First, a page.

Tracing the Invisible: Information Fiduciaries and the Pandemic

Article Source: American University Law Review, Vol. 70, No. 5., pp. 1765-1797, 2021
Publication Date:
Time to Read: 2 minute read
Written By:

Lauren Rhue

Lauren Rhue



Technologies such as tracing apps were not as effective in addressing the COVID-19 pandemic as developers hoped. Better privacy protection would help users trust public health-related technologies.


Policy Relevance:

Policymakers could create a public entity to serve as a health care data fiduciary.


Key Takeaways:
  • Technologies such as smartphone apps or Bluetooth proximity data can help address public health problems such as the COVID-19 pandemic, but also raise privacy concerns; many individuals will hesitate to use these technological tools.
  • Two problems limit the effectiveness of many technological tools in public health.
    • Pandemic technology thwarts participation by some populations.
    • Developers’ financial incentives create a conflict of interest with public health goals.
  • Policymakers should recognize that developers of pandemic technologies have financial incentives to misuse users' data.
    • The reuse of data for purposes other than that for which it was originally shared raises legal and ethical concerns.
    • Private healthcare organizations are for-profit entities, and may be tempted to use data to screen out some patients.
    • Data might be used for advertising.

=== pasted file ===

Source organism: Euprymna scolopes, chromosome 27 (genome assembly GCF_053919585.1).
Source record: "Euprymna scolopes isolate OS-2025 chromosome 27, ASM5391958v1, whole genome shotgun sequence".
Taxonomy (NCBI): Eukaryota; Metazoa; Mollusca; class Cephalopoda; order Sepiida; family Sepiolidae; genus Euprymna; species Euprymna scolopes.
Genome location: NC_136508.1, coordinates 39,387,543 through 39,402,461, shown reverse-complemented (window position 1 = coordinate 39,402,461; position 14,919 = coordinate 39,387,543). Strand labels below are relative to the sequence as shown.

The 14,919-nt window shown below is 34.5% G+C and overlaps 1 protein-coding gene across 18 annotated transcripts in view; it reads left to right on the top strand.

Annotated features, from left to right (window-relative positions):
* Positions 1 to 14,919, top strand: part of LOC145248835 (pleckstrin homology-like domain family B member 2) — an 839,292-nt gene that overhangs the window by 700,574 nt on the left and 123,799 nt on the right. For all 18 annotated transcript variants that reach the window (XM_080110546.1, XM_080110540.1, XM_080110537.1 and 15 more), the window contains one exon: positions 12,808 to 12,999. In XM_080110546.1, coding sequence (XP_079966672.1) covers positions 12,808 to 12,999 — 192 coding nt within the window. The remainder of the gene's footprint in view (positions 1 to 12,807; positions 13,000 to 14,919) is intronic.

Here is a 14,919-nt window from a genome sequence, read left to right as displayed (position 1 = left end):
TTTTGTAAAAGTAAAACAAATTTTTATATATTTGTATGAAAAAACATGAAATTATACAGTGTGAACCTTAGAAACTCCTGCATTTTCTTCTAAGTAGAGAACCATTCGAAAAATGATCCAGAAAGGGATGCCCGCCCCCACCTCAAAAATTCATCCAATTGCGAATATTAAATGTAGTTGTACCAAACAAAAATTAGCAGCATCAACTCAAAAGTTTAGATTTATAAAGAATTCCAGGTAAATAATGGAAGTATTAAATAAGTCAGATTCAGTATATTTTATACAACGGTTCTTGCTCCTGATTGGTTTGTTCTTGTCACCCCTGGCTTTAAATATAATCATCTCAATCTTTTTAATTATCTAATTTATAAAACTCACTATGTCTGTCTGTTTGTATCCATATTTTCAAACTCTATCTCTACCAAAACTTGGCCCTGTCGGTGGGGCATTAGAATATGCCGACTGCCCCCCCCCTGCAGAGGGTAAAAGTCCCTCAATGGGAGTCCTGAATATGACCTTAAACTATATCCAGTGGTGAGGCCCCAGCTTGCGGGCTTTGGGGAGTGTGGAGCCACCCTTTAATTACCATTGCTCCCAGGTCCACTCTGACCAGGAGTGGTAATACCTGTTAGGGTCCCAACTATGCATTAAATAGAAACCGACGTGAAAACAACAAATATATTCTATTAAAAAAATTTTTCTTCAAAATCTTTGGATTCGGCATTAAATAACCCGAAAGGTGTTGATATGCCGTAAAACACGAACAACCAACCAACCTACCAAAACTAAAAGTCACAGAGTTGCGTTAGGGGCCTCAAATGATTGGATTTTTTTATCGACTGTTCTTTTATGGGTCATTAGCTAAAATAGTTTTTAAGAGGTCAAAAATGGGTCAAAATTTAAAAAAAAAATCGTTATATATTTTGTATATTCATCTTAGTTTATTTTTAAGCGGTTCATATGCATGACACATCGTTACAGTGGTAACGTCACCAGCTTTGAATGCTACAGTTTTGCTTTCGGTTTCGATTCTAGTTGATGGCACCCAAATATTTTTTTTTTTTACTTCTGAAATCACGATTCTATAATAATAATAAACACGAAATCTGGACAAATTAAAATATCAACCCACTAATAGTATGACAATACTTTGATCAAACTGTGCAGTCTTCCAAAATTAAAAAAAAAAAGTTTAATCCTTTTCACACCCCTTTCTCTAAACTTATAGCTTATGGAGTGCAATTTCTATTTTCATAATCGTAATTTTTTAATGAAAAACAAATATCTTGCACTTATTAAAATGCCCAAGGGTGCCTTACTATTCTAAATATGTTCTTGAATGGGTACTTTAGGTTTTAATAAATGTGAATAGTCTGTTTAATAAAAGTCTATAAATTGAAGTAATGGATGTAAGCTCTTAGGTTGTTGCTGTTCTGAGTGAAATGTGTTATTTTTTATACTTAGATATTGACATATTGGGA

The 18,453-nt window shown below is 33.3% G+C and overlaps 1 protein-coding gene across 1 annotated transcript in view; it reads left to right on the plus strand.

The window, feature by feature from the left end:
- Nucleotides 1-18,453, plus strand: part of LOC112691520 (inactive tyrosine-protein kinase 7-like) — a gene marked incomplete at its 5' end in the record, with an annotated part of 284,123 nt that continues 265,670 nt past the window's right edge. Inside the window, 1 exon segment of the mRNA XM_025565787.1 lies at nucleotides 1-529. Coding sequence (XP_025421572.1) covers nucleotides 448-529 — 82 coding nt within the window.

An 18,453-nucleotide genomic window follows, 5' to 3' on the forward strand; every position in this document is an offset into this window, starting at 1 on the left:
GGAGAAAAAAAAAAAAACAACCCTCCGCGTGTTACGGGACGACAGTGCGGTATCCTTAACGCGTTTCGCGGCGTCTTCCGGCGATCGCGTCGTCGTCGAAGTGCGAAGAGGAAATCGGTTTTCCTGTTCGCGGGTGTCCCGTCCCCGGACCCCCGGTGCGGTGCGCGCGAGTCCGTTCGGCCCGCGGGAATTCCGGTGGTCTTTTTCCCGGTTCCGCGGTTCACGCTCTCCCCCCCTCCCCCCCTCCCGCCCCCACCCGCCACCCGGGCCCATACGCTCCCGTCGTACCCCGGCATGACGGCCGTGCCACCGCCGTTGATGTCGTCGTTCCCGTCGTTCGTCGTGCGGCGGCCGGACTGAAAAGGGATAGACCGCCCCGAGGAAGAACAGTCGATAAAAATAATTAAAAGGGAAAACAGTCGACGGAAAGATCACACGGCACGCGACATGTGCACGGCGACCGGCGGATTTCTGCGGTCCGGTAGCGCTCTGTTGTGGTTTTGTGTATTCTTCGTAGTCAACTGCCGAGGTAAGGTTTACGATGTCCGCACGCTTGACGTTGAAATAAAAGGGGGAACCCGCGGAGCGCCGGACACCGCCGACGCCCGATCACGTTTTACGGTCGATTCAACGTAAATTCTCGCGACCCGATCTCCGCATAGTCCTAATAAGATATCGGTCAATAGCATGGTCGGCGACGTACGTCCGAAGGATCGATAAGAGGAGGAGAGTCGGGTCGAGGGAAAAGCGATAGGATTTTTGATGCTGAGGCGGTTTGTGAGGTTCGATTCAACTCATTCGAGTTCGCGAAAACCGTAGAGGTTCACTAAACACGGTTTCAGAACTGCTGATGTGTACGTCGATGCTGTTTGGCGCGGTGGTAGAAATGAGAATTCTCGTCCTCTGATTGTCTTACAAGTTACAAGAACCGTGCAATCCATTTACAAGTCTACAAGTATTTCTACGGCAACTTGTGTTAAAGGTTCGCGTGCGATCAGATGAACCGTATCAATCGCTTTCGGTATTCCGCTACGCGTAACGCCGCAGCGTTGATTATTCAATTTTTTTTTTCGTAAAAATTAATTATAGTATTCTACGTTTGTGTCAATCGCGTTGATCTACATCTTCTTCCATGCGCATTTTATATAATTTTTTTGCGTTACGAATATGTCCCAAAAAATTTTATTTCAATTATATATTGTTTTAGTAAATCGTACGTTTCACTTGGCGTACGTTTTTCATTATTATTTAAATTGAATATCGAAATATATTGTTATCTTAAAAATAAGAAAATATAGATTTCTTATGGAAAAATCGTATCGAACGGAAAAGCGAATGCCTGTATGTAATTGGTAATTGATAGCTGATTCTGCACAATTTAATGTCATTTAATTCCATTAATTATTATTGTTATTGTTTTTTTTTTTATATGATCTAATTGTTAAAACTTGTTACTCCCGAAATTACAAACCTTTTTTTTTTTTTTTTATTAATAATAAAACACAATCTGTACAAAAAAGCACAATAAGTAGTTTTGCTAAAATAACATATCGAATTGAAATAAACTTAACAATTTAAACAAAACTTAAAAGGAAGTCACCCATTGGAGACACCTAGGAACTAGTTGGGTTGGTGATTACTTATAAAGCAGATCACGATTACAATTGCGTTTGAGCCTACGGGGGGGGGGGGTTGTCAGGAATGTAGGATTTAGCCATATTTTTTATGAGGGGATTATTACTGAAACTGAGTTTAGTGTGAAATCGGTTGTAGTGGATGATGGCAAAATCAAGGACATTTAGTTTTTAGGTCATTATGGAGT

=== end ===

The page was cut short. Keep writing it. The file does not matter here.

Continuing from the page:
• Individuals face privacy challenges in using health-related technologies.
    • Proprietary algorithms make it hard to challenge the legality of some uses of data.
    • Under the "third-party doctrine," information shared with third parties such as a technology provider may be accessed by law enforcement without a warrant.
  • The concept of an information fiduciary could provide a better legal framework for development of pandemic technologies; a fiduciary has a legal responsibility to protect users’ confidentiality and interests.
  • In a pandemic, public health officials need detailed information about patients, not aggregate data, and data aggregation cannot be used to protect consumers in this context.
  • Policymakers should consider two solutions that would ensure the effectiveness of public health data-based technologies.
    • Organizations should publicly reveal conflicts of interest.
    • A public health fiduciary should be created to protect epidemiological data.



Anne Washington

About Anne L. Washington

Anne L. Washington is an Assistant Professor of Data Policy at New York University Steinhardt School. The current focus of her research is open government data. She applies her expertise in digital government to emerging data governance issues in organizations with a public mission. Furthermore, Professor Washington delves into the manufacturing, meaning, and retrieval of digital information. At the broadest level, her multi-disciplinary work considers the impact of technology on society through the lens of digital record keeping.